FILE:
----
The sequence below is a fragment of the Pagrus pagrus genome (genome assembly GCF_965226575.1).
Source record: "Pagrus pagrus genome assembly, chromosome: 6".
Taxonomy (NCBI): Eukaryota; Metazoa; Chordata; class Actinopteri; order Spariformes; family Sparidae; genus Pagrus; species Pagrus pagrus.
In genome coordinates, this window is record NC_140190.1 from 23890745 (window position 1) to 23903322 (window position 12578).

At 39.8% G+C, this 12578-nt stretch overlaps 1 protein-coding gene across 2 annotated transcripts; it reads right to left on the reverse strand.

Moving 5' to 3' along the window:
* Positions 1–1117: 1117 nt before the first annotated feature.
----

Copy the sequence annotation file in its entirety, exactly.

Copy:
The sequence below is a fragment of the Pagrus pagrus genome (genome assembly GCF_965226575.1).
Source record: "Pagrus pagrus genome assembly, chromosome: 6".
Taxonomy (NCBI): Eukaryota; Metazoa; Chordata; class Actinopteri; order Spariformes; family Sparidae; genus Pagrus; species Pagrus pagrus.
In genome coordinates, this window is record NC_140190.1 from 23890745 (window position 1) to 23903322 (window position 12578).

At 39.8% G+C, this 12578-nt stretch overlaps 1 protein-coding gene across 2 annotated transcripts; it reads right to left on the reverse strand.

Moving 5' to 3' along the window:
* Positions 1–1117: 1117 nt before the first annotated feature.